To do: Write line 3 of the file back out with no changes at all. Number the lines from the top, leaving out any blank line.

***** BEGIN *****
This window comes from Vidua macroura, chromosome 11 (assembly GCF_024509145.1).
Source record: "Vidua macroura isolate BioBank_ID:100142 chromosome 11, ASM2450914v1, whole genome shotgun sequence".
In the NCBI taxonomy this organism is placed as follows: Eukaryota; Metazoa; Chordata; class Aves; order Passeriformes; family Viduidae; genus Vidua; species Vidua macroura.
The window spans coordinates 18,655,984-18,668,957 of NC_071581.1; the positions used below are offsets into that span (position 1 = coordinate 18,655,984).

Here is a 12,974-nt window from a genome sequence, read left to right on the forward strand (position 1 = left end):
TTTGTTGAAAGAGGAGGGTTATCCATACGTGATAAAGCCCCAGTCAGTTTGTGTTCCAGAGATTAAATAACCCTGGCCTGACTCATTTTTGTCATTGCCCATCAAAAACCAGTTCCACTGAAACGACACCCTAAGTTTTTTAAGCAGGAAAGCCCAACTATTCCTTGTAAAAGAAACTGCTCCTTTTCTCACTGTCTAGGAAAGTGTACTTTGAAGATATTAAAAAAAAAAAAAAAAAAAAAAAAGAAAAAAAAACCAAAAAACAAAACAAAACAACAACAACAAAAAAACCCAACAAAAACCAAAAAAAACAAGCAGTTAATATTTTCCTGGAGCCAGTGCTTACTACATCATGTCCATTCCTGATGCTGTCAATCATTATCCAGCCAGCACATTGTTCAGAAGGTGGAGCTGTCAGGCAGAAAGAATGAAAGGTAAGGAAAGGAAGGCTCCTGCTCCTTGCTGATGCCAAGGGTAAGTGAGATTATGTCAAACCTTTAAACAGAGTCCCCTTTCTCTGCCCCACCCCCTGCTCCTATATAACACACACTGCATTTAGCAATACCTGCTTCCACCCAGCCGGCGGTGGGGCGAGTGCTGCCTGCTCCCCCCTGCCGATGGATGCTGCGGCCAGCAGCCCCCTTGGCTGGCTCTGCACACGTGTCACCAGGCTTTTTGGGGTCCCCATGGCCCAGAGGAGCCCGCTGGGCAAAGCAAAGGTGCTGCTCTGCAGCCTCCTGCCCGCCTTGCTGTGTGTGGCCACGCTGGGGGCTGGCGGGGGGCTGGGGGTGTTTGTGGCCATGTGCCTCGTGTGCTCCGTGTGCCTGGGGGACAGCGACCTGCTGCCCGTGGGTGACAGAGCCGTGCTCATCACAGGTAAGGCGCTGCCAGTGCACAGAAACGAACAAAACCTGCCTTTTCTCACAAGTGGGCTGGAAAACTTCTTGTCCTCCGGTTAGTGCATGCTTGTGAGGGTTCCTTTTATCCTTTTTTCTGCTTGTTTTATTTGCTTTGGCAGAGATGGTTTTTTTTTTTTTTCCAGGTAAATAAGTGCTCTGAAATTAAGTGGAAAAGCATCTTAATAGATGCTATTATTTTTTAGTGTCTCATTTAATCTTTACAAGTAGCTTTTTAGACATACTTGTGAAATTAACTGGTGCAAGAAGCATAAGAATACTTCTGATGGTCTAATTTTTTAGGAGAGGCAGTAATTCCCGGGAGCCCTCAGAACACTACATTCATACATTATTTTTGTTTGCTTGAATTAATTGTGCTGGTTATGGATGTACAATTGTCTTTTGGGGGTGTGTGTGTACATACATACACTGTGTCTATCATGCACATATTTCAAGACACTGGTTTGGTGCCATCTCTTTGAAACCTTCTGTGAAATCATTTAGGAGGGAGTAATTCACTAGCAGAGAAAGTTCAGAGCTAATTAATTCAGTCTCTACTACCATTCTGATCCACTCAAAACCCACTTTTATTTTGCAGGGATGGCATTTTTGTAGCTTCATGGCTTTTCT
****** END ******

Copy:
In the NCBI taxonomy this organism is placed as follows: Eukaryota; Metazoa; Chordata; class Aves; order Passeriformes; family Viduidae; genus Vidua; species Vidua macroura.